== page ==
The Dark Knight Rises is ostensibly a fantasy. It's a movie about a superhero who wears a cape, is trained in martial arts, and has an impossibly cool car. It also takes place in Gotham City, which, though it has things in common with some American cities, doesn't actually exist. So why does it feel like one of the most political movies of the summer? 

The film's trailers hinted that this was coming, prompting comparisons to Occupy Wall Street. Plus, Batman's nemesis is named Bane, which sounds just like Mitt Romney's old firm.

It's hard to imagine when production of The Dark Knight Rises began in May of last year that director and co-writer Christopher Nolan was betting that Bain Capital would be driving the political news cycle the week the movie was released. We must admit, though, it seems oddly prescient that in this installment of the trilogy, Bruce Wayne — Batman — faces off with Bane, a formidable foe who broke Batman's back in the comic books. Meanwhile, Obama is waging a war of sorts focusing on Romney's time at Bain. It's just too easy to make the joke. In January the Daily Kos encouraged readers to make memes

Twitter, of course, has also noticed: 

Who was running Bane Capitol?

— Andrew Kaczynski (@BuzzFeedAndrew) July 16, 2012

Still, some people are taking the sound-alike more seriously. Back in May The Week posted

The entire Batman movie could serve as an allegory for the 2012 election, says Rich Watch. From the perspective of progressives, Mitt Romney is Bane, "the toughest match the Dark Knight has ever had to face," while Obama is Batman, "once thought of as a hero, now thought to be a monster, [and who] must return to fight for his ideals." (At the end of the last film, Batman took the fall for Gotham City's corruption, much the way Obama is blamed for the recession, and became a pariah.)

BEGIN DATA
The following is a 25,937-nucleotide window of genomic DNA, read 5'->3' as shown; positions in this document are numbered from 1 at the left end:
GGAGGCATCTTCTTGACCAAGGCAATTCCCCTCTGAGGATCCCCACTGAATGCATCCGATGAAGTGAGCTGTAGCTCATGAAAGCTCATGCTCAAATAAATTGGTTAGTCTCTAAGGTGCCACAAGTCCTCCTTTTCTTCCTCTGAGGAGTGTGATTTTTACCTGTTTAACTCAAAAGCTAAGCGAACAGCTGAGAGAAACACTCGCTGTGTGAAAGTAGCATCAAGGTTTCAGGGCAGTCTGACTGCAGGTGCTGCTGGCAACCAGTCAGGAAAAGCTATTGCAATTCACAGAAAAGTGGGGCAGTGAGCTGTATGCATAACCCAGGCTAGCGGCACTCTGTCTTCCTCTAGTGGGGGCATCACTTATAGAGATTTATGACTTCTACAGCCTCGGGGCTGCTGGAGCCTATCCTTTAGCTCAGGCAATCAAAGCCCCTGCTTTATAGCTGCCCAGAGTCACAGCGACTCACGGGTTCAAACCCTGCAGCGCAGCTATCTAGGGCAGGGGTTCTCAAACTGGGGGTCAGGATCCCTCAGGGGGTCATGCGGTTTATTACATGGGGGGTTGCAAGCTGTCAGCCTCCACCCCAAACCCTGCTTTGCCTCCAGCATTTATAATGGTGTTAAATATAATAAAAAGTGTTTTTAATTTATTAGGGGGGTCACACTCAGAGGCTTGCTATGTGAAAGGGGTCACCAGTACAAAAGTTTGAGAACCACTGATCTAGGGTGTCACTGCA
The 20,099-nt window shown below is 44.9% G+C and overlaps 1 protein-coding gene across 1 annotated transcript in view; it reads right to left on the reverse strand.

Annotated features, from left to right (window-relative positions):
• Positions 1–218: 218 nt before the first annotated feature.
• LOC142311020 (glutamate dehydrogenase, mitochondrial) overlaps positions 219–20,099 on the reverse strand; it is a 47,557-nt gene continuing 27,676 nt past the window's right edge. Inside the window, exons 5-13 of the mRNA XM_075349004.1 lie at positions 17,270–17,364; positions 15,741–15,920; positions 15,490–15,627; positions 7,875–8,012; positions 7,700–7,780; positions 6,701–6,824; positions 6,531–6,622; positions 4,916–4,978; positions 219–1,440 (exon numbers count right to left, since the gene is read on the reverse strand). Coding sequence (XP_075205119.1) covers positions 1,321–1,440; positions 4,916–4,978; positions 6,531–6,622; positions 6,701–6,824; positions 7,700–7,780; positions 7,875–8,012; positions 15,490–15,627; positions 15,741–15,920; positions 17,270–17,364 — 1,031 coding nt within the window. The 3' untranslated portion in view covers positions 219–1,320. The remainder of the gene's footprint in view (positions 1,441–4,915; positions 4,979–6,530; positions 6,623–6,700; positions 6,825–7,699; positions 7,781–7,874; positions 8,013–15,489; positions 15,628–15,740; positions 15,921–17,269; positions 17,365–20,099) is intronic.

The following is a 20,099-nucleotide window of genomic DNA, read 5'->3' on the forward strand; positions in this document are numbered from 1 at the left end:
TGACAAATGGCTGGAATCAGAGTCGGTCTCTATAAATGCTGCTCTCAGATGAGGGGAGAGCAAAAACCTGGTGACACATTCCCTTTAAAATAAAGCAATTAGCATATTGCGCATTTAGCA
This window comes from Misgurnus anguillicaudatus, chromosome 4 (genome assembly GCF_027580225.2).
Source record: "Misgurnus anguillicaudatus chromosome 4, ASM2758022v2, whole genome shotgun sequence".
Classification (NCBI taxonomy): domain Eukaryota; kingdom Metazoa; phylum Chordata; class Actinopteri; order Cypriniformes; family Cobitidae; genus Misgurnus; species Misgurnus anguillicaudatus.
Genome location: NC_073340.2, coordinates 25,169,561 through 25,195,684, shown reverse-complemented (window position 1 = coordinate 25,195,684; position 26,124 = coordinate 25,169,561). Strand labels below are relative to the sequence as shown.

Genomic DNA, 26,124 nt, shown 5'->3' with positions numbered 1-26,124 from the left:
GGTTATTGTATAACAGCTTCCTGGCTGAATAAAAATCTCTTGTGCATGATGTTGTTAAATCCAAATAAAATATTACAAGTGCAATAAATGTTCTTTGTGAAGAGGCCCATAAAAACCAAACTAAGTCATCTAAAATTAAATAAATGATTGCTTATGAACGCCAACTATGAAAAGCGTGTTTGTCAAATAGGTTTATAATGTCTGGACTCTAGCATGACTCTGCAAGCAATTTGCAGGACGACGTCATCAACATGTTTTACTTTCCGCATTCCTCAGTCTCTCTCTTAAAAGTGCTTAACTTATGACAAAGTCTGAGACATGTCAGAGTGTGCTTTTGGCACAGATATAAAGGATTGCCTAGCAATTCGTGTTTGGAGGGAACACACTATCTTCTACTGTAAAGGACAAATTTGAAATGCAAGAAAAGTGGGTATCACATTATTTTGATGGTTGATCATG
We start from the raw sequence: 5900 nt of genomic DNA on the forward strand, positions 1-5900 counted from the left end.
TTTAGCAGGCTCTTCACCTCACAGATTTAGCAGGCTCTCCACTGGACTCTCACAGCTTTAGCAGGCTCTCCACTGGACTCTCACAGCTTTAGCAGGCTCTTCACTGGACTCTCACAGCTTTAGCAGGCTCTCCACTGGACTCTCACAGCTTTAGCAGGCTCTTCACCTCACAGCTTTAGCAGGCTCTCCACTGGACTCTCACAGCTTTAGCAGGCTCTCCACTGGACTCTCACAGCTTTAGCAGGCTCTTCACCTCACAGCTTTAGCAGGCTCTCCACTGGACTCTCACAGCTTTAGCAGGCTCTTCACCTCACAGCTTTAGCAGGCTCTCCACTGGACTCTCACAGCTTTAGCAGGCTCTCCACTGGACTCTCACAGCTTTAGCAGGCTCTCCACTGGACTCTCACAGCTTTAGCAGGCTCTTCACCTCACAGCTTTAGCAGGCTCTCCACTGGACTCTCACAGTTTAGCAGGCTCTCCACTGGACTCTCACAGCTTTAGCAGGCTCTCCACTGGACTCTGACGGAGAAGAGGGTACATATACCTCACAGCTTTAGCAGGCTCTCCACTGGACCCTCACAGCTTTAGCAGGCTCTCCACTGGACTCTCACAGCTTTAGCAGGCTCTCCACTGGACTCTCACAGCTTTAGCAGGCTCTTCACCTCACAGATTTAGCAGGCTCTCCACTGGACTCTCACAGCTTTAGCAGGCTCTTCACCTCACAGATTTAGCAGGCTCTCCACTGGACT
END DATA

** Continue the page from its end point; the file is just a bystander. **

This all appears to be good news for Democrats, who might want to use the similarity to their advantage. Apparently some GOP supporters are worrying about what the Democrats could do with the fortuitous name game. Per the Washington Examiner yesterday: 

Conservative commentator Jed Babbin told Secrets, "Now we have the new Batman movie with super-villain Bane, the comic book bad guy who broke the Bat's back. How long will it take for the Obama campaign to link the two, making Romney the man who will break the back of the economy? Romney can't win if he's constantly on the defensive," he said.

Even GOP advisor Frank Luntz jumped into the fray. "Hollywood does it again," he told Secrets. "[Romney] had to know all this was coming and he should have done a lot more to prepare for it."

But it might not be so bad for Republicans. John Hayward writing in conservative publication Human Events today suspects that Democratic elation over Bane/Bain might not have the effect they desire: 

The Democrats gleefully pouncing on the new Batman film don’t appear to have been paying close attention to the trailers, which strongly suggest Bane is more like a brutal expression of the Obama-endorsed “Occupy” movement.